Caleb Foote

Caleb Foote
Research Assistant
Information Technology and Innovation Foundation

Caleb Foote is a research assistant at the Information Technology and Innovation Foundation. Prior to joining ITIF, Caleb graduated from Brown University with a concentration in Economics. He previously interned for TechHelp and serves as a trustee of the American Parliamentary Debate Association.

Recent Publications

November 18, 2019

The Global Mercantilist Index, ranking 60 nations on 18 variables ranging from market access and forced localization to currency manipulation and intellectual property protections, finds that China is the world’s most innovation-mercantilist nation.

November 18, 2019

Since 2011, the U.S. government has spent over $400 million to provide broadband Internet access to 1.6 million people. A recent study investigated the impact that policies like these can have by examining the construction of broadband infrastructure across China, finding that every 10 percent increase in a region’s infrastructure increased firms’ productivity by 1.1 percent and workers’ wages by 4.2 percent.

November 12, 2019

Ensuring that students are not only capable of using technology, but also of integrating technology into their work is key to providing students with the skills they will need in the modern economy. In 2018, over 46,000 8th graders from 12 developed and developing countries participated in a study of computer and information literacy.

November 4, 2019

R&D tax incentives are key to fostering innovation, effectively providing needed public support for research without sacrificing private-sector market incentives. According to a new report by the OECD, the United States is well behind much of the rest of the world in this respect.

October 28, 2019

The U.S. economy has polarized since 1980, with widening gaps between high- and low-skilled wages driving increased inequality. One study has provided a partial explanation for this trend, identifying that sectors with high “income elasticity” (where demand is more sensitive to changes in income) are more likely to employ both high- and low-skilled workers, but less likely to employ medium-skilled workers.

October 23, 2019

Nearly 25 percent of all R&D expenditures in China come in the form of government subsidies to firms. It would be ideal if China dramatically reduced these innovation subsidies so American workers in innovation industries would face a level playing field, but the chances of that happening are slim to none. It is time for the federal government to step up its game and provide significantly more support for industrial R&D.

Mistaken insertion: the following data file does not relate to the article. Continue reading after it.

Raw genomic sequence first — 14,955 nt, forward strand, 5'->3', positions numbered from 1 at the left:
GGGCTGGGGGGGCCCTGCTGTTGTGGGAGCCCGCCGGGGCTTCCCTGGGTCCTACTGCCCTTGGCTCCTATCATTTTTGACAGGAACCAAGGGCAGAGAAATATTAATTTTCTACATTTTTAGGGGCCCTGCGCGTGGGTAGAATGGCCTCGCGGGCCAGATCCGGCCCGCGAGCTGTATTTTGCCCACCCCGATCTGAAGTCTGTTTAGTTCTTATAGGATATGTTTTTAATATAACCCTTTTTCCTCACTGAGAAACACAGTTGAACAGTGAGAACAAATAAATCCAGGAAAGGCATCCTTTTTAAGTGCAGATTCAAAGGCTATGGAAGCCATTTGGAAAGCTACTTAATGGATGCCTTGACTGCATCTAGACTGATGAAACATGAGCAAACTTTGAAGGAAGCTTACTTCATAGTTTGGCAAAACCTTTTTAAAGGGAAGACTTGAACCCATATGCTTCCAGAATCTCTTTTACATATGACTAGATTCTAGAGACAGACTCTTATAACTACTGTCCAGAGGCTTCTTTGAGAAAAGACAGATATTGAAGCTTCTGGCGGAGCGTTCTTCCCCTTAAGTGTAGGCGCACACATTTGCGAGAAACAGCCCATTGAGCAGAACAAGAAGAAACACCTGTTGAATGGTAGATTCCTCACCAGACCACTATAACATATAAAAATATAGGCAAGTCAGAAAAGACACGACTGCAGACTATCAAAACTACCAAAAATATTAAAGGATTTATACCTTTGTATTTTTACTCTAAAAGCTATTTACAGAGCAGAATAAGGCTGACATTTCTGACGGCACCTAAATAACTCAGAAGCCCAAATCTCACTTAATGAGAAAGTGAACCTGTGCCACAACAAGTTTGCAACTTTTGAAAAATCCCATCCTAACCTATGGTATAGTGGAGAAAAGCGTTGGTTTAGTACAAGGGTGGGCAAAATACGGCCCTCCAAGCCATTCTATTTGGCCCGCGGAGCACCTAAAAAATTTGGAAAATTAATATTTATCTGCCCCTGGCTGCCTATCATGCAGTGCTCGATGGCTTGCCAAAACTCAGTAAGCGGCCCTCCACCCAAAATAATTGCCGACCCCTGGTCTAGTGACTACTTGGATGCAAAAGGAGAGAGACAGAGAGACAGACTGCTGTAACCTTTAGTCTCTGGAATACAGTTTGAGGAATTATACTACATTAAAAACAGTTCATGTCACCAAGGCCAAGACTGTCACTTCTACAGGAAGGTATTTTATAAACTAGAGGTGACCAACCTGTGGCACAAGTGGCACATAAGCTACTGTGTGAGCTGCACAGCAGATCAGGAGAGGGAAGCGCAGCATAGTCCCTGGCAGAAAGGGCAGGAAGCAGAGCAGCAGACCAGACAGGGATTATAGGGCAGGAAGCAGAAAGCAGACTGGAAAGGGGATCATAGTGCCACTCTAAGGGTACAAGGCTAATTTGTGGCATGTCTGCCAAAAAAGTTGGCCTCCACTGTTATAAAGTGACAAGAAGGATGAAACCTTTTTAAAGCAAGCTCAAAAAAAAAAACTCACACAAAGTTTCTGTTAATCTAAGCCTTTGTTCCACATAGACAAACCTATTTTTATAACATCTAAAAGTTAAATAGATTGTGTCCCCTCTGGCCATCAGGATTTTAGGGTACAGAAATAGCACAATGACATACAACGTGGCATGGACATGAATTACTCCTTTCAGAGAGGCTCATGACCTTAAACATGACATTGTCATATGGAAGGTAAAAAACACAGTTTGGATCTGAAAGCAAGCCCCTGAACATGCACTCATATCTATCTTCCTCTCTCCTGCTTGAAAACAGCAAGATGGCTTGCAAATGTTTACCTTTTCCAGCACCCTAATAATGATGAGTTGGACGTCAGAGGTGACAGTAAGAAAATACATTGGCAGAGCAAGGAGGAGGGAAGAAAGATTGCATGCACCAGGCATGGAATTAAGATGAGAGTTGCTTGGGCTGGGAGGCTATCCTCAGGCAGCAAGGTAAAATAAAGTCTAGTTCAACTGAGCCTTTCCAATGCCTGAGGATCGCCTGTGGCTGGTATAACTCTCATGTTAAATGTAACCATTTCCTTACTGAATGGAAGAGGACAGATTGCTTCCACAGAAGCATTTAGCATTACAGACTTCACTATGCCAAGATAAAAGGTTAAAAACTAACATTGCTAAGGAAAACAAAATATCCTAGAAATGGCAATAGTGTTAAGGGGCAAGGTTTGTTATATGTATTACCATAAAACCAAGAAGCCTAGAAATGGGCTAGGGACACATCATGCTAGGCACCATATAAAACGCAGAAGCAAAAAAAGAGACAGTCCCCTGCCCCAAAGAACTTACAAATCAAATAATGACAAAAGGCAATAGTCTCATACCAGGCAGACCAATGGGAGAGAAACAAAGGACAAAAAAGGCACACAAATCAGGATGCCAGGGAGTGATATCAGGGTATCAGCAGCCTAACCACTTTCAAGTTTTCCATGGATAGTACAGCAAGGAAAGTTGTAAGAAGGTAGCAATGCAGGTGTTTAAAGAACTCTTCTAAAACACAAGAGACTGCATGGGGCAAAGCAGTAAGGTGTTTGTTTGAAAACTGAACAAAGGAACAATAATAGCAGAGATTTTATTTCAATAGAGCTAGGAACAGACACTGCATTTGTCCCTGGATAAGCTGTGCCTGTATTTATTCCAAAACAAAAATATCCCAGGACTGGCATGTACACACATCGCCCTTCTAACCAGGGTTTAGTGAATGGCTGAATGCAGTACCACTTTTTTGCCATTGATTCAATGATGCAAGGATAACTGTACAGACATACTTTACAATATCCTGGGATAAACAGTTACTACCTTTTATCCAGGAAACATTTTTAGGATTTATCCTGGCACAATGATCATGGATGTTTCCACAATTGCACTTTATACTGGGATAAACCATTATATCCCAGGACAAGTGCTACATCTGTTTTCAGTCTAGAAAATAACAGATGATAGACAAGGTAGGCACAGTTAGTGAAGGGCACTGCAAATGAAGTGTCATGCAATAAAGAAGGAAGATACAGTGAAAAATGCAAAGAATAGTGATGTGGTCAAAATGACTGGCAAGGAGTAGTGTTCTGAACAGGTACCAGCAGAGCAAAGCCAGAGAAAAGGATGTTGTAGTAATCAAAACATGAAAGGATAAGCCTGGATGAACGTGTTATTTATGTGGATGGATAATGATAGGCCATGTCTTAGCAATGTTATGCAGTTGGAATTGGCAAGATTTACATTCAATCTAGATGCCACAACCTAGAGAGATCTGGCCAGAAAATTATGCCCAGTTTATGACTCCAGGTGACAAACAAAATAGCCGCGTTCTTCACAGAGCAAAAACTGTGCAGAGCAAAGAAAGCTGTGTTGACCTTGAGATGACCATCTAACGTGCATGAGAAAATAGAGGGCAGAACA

October 21, 2019

The United States continues to fall further behind world leaders in funding for university research. To reverse course, it should increase support by $45 billion per year and provide stronger incentives for businesses to increase their investments.

October 21, 2019

In response to increased public pressure, both Congress and the Trump Administration have recently promoted efforts to reduce the price of prescription drugs in the United States. Several other countries have already imposed measures of their own.

October 15, 2019

Innovation can be approximated across many different metrics, which can present very different impressions of where new technologies are being created and utilized. In a new report, the OECD has analyzed the 2,000 companies that invest the most in R&D for their output related to artificial intelligence.

October 7, 2019

U.S. economic data has lagged behind the explosion of the digital economy, preventing researchers from fully understanding the extent of e-commerce and its impact on the broader economy. The Census Bureau is working to remedy this, releasing the first quarterly e-commerce report in August and including services in the annual E-Stats report for the first time in September.

September 30, 2019

As technology changes the nature of jobs, the language we use to describe them changes too. A new study makes use of this phenomenon to analyze a database of 5 million job advertisements that appeared in newspapers from 1940 to 2000, calculating when a job title first came into use.

September 23, 2019

Discussions about job losses from automation tend to assume that innovation will overwhelmingly displace low-skill workers. But this view is misguided because it fails to recognize that low-skill jobs are the least profitable for companies to make obsolete.